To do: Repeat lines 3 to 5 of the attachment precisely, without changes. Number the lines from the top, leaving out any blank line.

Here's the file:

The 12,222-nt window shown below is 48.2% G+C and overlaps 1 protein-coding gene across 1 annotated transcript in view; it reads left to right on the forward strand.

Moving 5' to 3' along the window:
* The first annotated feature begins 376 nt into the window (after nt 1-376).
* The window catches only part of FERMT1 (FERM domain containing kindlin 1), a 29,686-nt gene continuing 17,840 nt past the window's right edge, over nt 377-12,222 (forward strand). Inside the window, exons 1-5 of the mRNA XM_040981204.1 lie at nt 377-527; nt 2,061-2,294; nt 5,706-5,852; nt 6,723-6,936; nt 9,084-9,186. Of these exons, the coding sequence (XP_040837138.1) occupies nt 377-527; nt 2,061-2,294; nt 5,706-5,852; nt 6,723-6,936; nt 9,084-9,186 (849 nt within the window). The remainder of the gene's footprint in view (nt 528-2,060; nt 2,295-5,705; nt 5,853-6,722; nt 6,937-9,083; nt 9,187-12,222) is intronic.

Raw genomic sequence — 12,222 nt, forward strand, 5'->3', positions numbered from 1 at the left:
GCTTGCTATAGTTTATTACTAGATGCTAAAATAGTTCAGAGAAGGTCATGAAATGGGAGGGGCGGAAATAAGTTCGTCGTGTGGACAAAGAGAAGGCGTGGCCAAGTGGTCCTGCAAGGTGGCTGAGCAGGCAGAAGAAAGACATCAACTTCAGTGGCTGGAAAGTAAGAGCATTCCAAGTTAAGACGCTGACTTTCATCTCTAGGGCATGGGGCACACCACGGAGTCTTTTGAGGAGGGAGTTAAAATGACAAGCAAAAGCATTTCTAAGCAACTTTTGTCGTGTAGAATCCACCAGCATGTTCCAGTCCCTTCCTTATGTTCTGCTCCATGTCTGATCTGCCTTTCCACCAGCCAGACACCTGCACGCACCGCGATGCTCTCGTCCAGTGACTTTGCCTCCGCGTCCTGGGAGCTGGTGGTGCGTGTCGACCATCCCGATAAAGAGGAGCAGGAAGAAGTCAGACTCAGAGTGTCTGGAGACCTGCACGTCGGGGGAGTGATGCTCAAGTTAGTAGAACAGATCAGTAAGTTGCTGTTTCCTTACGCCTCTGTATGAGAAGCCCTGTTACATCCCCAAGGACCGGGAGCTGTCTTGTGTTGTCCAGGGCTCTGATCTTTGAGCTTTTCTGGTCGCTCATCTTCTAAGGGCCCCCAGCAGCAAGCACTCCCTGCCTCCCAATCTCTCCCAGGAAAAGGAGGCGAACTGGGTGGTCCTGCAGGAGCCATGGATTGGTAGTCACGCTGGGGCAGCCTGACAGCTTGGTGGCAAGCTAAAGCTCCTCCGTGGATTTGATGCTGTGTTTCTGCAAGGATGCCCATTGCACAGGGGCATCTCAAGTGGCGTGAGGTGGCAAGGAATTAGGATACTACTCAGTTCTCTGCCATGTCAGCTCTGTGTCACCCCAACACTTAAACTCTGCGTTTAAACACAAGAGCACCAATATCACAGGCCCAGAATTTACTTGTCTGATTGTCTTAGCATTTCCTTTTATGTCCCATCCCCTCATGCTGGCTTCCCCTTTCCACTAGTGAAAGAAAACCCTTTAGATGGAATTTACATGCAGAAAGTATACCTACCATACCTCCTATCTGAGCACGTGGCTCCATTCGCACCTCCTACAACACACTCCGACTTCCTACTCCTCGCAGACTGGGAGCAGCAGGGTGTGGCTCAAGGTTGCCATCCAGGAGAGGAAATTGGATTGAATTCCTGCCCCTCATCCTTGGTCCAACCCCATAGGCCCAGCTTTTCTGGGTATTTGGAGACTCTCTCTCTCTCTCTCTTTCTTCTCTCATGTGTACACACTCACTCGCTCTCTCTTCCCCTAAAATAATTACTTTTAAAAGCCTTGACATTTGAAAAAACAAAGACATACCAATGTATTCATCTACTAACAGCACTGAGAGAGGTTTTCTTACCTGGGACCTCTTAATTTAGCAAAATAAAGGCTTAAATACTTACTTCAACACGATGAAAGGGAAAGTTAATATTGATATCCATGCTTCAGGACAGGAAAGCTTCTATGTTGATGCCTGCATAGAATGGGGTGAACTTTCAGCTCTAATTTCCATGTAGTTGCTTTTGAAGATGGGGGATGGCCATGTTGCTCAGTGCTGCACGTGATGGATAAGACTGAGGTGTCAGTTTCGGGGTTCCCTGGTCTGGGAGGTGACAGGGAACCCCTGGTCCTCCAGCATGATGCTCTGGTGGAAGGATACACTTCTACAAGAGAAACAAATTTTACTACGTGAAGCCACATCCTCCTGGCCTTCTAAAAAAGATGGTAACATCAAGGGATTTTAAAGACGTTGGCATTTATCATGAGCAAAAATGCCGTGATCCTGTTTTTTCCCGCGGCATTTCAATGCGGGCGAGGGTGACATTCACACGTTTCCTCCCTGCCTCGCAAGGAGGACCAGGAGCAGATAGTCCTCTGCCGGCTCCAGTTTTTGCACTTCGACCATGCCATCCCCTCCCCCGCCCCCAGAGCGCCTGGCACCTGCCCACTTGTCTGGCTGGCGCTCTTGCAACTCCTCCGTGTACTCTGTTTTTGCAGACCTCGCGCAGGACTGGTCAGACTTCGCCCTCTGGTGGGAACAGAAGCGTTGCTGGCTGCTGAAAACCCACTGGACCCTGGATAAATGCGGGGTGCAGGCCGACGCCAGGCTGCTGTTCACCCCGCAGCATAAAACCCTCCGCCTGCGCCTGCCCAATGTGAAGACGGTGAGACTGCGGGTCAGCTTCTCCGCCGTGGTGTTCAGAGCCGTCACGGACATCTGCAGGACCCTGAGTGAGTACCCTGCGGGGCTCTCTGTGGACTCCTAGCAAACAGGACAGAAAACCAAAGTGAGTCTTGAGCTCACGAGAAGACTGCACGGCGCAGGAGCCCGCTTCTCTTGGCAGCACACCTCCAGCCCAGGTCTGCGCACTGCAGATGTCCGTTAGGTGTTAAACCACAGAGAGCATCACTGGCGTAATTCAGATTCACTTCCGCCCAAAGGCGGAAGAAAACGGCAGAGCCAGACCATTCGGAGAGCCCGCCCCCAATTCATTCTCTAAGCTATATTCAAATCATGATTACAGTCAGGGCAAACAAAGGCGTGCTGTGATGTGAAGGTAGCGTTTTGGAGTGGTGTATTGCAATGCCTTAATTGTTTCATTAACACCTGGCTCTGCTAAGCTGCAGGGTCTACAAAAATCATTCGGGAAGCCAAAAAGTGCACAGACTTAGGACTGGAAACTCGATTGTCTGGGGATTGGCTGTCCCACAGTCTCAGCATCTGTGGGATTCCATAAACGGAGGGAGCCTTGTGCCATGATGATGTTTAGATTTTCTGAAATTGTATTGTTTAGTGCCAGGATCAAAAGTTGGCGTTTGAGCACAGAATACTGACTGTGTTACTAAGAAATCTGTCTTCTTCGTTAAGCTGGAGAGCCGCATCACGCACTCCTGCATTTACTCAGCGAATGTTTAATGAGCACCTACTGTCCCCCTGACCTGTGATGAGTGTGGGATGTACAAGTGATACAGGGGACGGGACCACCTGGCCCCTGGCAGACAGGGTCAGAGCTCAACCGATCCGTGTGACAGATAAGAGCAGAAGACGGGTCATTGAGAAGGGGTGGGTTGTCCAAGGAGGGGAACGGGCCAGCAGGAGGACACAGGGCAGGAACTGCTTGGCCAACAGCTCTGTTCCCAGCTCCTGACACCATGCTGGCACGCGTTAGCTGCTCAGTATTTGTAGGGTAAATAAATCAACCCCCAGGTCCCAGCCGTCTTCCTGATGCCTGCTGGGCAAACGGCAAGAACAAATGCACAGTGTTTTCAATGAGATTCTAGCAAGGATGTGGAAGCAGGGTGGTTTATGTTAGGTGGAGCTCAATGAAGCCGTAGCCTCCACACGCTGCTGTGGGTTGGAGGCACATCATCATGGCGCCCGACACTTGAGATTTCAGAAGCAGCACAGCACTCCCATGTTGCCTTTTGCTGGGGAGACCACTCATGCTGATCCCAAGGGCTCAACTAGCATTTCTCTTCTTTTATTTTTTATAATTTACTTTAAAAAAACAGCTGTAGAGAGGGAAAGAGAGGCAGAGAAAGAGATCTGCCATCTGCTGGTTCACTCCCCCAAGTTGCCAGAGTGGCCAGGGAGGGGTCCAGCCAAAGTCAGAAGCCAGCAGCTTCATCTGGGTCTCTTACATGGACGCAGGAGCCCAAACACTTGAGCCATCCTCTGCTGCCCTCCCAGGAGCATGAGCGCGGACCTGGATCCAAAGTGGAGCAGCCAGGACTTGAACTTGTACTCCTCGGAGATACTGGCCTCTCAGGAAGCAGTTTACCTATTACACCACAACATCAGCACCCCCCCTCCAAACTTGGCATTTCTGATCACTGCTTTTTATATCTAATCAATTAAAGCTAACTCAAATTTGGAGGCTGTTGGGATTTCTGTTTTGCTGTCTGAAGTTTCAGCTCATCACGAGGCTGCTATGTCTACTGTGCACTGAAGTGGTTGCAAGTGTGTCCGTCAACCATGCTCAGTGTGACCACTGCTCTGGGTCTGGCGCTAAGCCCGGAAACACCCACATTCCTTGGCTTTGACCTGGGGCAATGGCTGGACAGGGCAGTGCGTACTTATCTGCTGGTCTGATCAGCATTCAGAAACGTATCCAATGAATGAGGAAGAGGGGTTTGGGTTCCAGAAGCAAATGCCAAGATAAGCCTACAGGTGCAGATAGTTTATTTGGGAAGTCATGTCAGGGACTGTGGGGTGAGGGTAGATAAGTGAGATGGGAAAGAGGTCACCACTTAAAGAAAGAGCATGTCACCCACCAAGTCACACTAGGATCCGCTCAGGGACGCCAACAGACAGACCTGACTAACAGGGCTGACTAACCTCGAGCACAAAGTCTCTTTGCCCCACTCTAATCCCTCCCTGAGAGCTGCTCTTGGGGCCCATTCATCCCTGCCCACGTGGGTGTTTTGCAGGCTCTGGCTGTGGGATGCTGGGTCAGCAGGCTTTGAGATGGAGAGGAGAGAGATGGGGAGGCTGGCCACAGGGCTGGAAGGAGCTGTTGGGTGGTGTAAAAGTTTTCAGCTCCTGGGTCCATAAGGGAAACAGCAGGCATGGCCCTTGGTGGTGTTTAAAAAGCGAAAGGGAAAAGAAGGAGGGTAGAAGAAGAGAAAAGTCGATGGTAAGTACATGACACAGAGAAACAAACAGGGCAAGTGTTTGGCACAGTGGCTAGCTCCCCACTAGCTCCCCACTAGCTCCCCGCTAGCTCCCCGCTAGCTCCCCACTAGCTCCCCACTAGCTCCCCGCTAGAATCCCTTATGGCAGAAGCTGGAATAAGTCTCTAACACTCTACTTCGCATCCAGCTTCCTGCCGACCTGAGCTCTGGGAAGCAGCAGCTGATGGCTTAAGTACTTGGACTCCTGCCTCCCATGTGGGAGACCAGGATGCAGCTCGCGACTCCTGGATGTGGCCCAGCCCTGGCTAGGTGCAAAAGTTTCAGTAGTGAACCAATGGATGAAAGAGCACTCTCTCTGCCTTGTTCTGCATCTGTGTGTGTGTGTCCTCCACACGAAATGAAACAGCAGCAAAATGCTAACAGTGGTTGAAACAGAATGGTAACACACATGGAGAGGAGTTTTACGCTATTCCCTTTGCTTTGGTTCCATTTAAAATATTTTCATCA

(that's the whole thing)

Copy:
* The first annotated feature begins 376 nt into the window (after nt 1-376).
* The window catches only part of FERMT1 (FERM domain containing kindlin 1), a 29,686-nt gene continuing 17,840 nt past the window's right edge, over nt 377-12,222 (forward strand). Inside the window, exons 1-5 of the mRNA XM_040981204.1 lie at nt 377-527; nt 2,061-2,294; nt 5,706-5,852; nt 6,723-6,936; nt 9,084-9,186. Of these exons, the coding sequence (XP_040837138.1) occupies nt 377-527; nt 2,061-2,294; nt 5,706-5,852; nt 6,723-6,936; nt 9,084-9,186 (849 nt within the window). The remainder of the gene's footprint in view (nt 528-2,060; nt 2,295-5,705; nt 5,853-6,722; nt 6,937-9,083; nt 9,187-12,222) is intronic.

Raw genomic sequence — 12,222 nt, forward strand, 5'->3', positions numbered from 1 at the left: